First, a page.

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Students Loans Have Restarted: Should You File for Bankruptcy?


As of October 2023, federal student loan payments have resumed. What that means for debtors in the St. Petersburg area is that they will need to begin planning for monthly student loan payments alongside other financial obligations. For student loan holders who were already struggling with debt before loan payments resumed, the addition of a monthly student loan payment obligation might make it impossible to survive financially without accumulating more debt and getting behind on payments. If you are in this situation, you might be wondering: should I file for bankruptcy?

Although the common thinking used to be that student loans were extremely difficult to discharge in bankruptcy, it is essential for debtors in the present to know that there is a new process at work for determining eligibility for a full or partial discharge of student loans. The new process is designed to make discharging student loans easier for debtors. Our bankruptcy lawyers in St. Petersburg can explain in more detail, and we can speak with you today if you are considering a bankruptcy filing in Florida.

New Process for Student Loan Bankruptcy Discharges 

If you have previously looked into the possibility of filing for bankruptcy in Florida to have your student loans discharged, you might have encountered the myth that student loans are non-dischargeable, or that they are nearly impossible to discharge in a bankruptcy case. To be clear, the Bankruptcy Code does list educational debt as an exception to discharge unless the debtor can prove that continuing to make payments on an education loan or loans would impose an undue hardship. This process of proving the undue hardship used to be extremely complex and costly, which is why many debtors did not even try. While the undue hardship requirement still exists, the process is now significantly easier.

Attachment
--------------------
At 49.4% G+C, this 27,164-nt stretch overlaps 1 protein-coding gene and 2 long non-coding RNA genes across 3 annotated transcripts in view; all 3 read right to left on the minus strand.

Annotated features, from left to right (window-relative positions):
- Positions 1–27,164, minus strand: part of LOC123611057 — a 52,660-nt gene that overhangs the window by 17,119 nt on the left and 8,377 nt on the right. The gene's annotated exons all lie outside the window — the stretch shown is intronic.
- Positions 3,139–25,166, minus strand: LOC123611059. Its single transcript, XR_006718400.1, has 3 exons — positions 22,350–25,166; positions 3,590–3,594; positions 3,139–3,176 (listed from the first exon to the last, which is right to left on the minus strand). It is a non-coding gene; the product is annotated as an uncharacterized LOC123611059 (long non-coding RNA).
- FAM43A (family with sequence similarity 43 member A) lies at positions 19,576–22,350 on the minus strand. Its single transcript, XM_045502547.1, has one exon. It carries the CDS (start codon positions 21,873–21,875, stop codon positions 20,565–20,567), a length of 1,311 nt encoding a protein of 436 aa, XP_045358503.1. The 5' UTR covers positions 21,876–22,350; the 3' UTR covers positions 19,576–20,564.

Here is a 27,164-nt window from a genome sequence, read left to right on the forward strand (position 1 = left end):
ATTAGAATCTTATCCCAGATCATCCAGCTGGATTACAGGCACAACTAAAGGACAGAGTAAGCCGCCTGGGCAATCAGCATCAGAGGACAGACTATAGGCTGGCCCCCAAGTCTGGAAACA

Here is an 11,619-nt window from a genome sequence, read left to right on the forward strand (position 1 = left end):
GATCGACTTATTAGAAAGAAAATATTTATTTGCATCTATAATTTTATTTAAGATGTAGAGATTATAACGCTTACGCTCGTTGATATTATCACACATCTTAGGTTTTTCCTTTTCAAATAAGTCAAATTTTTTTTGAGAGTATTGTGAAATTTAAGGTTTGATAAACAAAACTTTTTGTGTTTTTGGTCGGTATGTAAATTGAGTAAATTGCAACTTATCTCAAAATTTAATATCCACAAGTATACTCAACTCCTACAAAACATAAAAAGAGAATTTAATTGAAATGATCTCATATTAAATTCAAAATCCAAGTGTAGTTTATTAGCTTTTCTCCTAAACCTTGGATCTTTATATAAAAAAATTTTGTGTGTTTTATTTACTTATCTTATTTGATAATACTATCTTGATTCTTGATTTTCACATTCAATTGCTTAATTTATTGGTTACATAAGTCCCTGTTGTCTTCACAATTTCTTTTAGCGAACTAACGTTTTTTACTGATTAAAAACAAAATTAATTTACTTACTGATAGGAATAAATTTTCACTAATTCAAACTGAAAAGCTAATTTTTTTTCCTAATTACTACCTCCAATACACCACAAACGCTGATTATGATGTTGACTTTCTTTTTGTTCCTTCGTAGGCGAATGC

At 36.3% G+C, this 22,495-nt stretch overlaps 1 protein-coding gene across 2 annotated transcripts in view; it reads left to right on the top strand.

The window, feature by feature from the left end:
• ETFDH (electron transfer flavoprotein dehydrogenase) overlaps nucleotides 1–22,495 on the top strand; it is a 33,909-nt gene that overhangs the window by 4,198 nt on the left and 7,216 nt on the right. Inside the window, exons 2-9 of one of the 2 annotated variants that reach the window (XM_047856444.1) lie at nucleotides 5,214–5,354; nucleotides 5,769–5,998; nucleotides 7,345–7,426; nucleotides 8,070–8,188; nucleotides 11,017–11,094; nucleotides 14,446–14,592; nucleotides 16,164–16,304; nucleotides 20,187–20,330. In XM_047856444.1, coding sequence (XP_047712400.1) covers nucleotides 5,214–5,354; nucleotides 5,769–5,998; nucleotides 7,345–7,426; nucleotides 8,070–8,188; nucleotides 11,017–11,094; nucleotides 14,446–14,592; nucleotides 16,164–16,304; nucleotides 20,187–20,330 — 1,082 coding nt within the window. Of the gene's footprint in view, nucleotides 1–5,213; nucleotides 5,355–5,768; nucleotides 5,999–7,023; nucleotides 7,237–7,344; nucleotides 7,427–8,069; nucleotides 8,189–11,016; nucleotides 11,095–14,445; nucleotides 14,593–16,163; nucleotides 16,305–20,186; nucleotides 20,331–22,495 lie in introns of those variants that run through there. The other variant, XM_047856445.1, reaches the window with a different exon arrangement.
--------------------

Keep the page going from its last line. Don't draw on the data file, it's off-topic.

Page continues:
According to a fact sheet on the topic from the U.S. Department of Justice (DOJ), once an adversary proceeding is initiated — a necessity for discharging student loans in bankruptcy — the debtor will simply supply DOJ attorneys with information about their financial circumstances, and the DOJ will then make a recommendation to the bankruptcy judge about whether the debtor’s student pans should be fully or partially discharged.

What to Expect in the Adversary Proceeding 

What should you expect as part of the new process? As we noted, bankruptcy filers will still need to go through an adversary process (which occurs alongside the bankruptcy case), but it will be much easier. The debtor will fill out an “attestation form” that provides information that will allow the DOJ to assess the factors for undue hardship.

The three major undue hardship factors the DOJ will assess, based on the information in the attestation form, include:

  • Debtor’s present ability to pay student loans;
  • Debtor’s likely future ability to pay student loans; and
  • Debtor’s previous good faith efforts to pay or manage student loans.

Once the DOJ assesses these factors, it will make a recommendation to the bankruptcy judge.

Contact a St. Petersburg Bankruptcy Lawyer 

So, should you file for bankruptcy to seek a discharge of your student loans? You certainly could be eligible to have your loans discharged. You should contact an experienced St. Petersburg bankruptcy attorney at the Law Offices of Stephen Barszcz today for assistance.


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